Viggo Mortensen’s Apocalyptic Road

Cormac McCarthy’s post-apocalyptic novel The Road makes strange fodder for a blockbuster film released over Thanksgiving weekend. But actor Viggo Mortensen, who portrays the Man in the movie about a desperate father struggling to survive with his son in a world lain to waste, says The Road‘s bleak vision of an utterly stripped future is closer than we think.

“Further devastation of the air, land and sea is obviously a very real possibility,” Mortensen told me.

Perhaps we should be giving thanks instead of cheerleading the end times with disaster porn like Roland Emmerich’s 2012.

The Road, which opens Wednesday, looks squarely at a humanity on its last legs. But beyond the popcorn appeal of catastrophe — see 2012 for more on that — Mortensen is hoping that the R-rated film, directed by John Hillcoat, shows off the triumph of the human will over dehumanization.

Mortensen’s wide-ranging work in film, photography and music similarly skirts the razor’s edge. His last two movies with David Cronenberg, Eastern Promises and A History of Violence, were destabilizing but accessible fables about living with personal and political annihilation. In Peter Jackson’s world-beating cinematic adaptations of JRR Tolkien’s The Lord of the Rings trilogy, Mortensen played Aragorn, a doubt-ridden king who helped save Middle-Earth from falling into madness and chaos.

In music, he’s collaborated with guitar wizard Buckethead and other musicians to create a series of estranged sonic atmospheres. He sells the music mostly online through indie publisher Perceval Press, which also offers books of Mortensen’s evocative and distorted photography, as well as the work of other artists that he publishes.

I talked with Mortensen about The Road and its stark message — as well as David Lynch, The Hobbit, McCarthy’s speculative mastery and much more — in an in-depth interview before the movie’s release.

Viggo Mortensen The Road

Apocalypse cinema is all around us, but The Road seems less about spectacle and more about surviving dehumanization with your humanity, and family, intact.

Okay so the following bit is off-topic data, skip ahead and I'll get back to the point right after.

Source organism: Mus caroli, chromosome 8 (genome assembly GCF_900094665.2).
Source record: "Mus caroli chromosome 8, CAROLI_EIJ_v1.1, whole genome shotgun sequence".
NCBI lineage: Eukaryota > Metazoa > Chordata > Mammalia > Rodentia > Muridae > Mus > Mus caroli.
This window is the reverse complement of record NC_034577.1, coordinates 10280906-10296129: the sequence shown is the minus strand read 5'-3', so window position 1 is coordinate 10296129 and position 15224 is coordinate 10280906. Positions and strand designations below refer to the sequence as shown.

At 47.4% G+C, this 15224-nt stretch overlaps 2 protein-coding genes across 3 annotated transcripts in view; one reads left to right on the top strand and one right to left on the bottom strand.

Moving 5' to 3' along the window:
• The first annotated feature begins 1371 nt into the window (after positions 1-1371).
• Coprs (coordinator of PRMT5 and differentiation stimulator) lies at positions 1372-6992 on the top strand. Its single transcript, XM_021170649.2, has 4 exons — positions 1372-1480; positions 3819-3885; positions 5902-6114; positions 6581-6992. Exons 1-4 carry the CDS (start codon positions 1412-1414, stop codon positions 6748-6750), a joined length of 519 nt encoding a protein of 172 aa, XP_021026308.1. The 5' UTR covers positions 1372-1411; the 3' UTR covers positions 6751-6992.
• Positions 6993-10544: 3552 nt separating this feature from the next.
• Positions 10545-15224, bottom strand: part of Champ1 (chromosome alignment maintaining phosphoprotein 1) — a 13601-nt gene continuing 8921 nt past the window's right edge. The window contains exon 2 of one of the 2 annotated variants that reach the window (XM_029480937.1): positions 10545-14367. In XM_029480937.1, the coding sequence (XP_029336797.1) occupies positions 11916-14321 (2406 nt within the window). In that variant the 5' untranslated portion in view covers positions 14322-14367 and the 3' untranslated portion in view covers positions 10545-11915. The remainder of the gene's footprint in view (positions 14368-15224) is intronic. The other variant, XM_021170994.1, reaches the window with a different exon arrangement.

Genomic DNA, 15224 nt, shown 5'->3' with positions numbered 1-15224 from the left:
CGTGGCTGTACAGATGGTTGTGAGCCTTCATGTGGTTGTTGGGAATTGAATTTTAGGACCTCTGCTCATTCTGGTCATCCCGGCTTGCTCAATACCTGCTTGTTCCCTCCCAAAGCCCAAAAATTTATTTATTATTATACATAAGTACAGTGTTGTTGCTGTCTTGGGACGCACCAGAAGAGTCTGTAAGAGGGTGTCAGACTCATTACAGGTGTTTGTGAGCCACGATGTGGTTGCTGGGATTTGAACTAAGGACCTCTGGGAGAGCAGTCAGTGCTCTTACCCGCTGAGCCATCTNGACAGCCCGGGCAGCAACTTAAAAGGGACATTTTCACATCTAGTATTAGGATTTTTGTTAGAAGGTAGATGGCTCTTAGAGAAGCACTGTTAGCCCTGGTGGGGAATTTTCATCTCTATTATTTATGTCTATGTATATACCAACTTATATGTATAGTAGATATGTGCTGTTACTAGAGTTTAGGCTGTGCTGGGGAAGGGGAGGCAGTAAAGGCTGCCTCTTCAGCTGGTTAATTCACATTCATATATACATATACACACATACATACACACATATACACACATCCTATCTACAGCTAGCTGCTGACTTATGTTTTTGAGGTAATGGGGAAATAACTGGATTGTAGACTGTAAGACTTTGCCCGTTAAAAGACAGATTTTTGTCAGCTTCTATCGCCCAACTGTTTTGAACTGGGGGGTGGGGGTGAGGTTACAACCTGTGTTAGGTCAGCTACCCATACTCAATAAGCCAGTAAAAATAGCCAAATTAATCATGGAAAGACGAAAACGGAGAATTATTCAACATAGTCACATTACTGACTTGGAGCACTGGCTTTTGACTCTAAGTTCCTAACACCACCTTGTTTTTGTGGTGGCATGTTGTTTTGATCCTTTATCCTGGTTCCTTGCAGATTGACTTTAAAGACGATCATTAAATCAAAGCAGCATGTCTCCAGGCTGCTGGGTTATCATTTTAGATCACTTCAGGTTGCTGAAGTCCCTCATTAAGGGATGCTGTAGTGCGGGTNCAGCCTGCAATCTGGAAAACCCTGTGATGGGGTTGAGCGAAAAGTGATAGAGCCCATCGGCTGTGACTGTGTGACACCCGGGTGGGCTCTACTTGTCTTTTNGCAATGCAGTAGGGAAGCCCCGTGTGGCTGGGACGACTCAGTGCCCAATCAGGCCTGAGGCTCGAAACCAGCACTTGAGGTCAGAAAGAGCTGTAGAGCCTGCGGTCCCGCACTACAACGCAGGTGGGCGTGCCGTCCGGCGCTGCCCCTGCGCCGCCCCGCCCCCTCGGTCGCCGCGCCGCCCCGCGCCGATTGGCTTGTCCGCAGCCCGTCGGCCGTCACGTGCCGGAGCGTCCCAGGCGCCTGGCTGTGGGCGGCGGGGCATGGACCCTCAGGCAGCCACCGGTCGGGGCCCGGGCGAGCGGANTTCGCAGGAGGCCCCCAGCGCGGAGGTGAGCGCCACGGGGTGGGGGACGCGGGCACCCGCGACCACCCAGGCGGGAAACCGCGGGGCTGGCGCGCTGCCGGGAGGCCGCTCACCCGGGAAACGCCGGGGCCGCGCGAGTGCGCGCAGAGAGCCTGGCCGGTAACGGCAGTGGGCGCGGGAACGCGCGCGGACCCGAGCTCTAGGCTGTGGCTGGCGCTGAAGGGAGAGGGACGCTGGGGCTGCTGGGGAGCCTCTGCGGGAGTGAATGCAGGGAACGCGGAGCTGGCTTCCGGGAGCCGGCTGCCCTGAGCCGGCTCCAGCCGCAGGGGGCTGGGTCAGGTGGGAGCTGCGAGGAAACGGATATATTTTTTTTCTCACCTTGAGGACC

Viggo Mortensen: One can certainly focus on the physical aspects of the movie story, and ask all kinds of questions about how and why the landscape became so devastated, how almost all living things have perished. However, the road and all of the obstacles encountered on it can, I feel, be seen metaphorically as a sort of mythological pathway that clarifies the relationship between a father and son, an adult and a child.

In that sense, it does not matter so much how or why the world looks the way it does. What matters is what these people, having practically nothing but each other and their beating hearts, do and say, how they behave with each other and with others they encounter. How do they treat each other? What do they, and we, learn from this journey?

Cormac McCarthy (No Country for Old Men) is an adept when it comes to Westerns and speculative fiction, while The Road‘s director John Hillcoat made one of the coolest Westerns in recent memory with The Proposition. Do you see a convergence between the genres in The Road?

Mortensen: For me, The Road is sort of the opposite of a Western in a way. Strictly speaking, Westerns are movie stories that occur in North America between the U.S. Civil War and the beginning of the 1890s, although some who are less purist in their views expand the genre’s lifespan to being from roughly the Mexican-American war up to the 1920s, when the frontier was declared closed with the complete appropriation of most of the land by European settlers, the connecting of East and West coasts by railroad, and the final subjugation of the indigenous populations.

A lot of the drama derives from the tension between the consequent arrival and imposition of civilization — property rights, law enforcement, courts, telegraph communication and governmental institutions firmly connected and answerable to federal authorities in Washington, D.C. — and the so-called Wild West and its cast of unruly characters, from outlaws to mountain men, prospectors to rapacious capitalist land-grabbers, defiant indigenous populations and murderous imperialist armies. The Road, on the contrary, is a story that derives its dramatic tension largely from the fact that it involves people adapting to the disappearance of all such civilization.

Do you think the film capably adheres to the book for the literary purists?